Our group studies nuclear reactions to provide insight into the mechanism of nuclear fusion reactions. Currently, experiments worldwide are trying to discover the next new element, which will likely be element 120. Previous experiments relied on using the very neutron-rich isotope 48Ca as a projectile, but element 120 will require a heavier projectile because of a lack of appropriate targets. This product will be near the predicted closed shells at Z = 120 and N = 184. As an analog for these very challenging experiments, we are studying the production of nuclides near the Z = 82 and N = 126 shells, which have much higher production cross sections. We have measured excitation functions for the reactions of 44Ca, 48Ca, 45Sc, and 50Ti and 54Cr projectiles with lanthanide targets. In addition, we have developed a simple theoretical model that describes the experimental data well. The results suggest that the production of new elements with projectiles heavier than 48Ca will be heavily suppressed because of two effects: a significant decrease in the probability of forming the compound nucleus, and a significant decrease in the probability that the compound nucleus will survive against fission. This work is helping to guide the discovery of new elements worldwide. Our future work will focus on producing deformed nuclei, because the deformation of a nucleus substantially affects its likelihood of survival, and we want to investigate this effect further.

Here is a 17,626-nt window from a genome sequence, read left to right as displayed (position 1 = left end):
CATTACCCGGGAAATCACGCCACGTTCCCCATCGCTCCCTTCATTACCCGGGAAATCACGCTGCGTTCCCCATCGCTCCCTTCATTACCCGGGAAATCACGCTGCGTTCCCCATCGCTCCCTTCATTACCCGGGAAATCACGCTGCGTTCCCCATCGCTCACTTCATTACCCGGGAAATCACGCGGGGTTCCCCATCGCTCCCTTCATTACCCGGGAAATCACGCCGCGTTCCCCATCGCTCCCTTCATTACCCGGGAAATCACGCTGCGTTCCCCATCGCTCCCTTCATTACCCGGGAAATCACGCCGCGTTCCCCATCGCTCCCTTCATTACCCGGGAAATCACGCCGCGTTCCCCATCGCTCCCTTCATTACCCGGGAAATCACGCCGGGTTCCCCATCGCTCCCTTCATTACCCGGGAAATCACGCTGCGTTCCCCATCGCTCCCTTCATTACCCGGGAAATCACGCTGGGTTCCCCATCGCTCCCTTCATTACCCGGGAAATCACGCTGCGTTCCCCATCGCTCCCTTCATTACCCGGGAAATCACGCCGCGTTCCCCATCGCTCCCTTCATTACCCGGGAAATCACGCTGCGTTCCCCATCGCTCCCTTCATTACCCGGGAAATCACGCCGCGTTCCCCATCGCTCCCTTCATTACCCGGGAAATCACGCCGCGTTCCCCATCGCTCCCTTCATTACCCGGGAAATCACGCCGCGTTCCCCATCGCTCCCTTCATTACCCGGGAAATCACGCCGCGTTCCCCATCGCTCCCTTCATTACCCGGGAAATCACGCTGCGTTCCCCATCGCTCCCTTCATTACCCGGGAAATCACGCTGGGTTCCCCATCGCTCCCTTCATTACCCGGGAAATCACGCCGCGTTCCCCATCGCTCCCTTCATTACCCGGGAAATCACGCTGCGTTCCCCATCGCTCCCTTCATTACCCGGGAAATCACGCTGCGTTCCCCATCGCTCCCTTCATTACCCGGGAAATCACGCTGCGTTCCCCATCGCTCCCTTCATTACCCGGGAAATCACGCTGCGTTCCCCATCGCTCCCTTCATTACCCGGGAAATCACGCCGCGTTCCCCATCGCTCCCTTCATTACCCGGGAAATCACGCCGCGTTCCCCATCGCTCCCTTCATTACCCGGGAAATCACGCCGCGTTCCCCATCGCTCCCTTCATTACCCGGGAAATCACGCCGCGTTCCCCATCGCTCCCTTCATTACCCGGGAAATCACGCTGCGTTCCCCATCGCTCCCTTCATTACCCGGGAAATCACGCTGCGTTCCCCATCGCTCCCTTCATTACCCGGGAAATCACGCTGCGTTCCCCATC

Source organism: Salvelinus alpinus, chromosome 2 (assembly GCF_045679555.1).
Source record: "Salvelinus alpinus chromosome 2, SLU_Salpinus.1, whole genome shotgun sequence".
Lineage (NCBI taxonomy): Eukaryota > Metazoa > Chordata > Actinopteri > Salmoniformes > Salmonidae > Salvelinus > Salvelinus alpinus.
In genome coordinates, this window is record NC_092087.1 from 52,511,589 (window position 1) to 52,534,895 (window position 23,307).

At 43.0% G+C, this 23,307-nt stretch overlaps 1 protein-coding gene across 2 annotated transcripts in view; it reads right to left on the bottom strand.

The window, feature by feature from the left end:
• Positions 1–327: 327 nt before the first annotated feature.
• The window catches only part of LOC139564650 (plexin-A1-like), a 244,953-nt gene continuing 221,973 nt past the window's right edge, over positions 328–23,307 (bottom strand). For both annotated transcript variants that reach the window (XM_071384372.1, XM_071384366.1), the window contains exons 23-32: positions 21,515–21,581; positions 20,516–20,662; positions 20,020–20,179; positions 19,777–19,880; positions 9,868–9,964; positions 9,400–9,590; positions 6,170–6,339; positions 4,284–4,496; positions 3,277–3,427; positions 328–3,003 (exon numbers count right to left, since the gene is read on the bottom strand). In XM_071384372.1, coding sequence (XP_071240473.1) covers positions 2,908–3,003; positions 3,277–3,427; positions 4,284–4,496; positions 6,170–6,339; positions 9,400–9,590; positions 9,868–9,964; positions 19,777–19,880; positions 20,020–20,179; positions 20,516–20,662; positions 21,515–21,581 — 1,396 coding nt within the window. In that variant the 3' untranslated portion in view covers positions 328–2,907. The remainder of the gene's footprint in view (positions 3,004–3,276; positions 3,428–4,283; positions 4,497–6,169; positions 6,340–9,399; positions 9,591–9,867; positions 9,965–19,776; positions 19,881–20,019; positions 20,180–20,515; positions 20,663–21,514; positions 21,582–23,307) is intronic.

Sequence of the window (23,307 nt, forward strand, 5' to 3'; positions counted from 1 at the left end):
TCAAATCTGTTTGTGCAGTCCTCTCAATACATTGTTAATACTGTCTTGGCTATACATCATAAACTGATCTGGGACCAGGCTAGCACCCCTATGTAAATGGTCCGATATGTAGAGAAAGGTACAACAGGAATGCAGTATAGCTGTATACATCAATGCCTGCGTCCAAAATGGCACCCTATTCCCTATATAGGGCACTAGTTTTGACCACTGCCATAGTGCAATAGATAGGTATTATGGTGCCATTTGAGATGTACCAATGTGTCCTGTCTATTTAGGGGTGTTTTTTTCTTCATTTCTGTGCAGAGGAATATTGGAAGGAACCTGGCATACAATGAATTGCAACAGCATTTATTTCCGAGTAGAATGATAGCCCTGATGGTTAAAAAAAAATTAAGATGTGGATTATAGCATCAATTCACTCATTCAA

This type of research can broadly be described as physical chemistry of nuclei. Chemists working on these experiments learn about radiation detectors, magnetic separators, data acquisition systems, target fabrication, and the use of particle accelerators. Students learn how to do complex data analyses while employing statistical mechanics to model the reaction mechanism.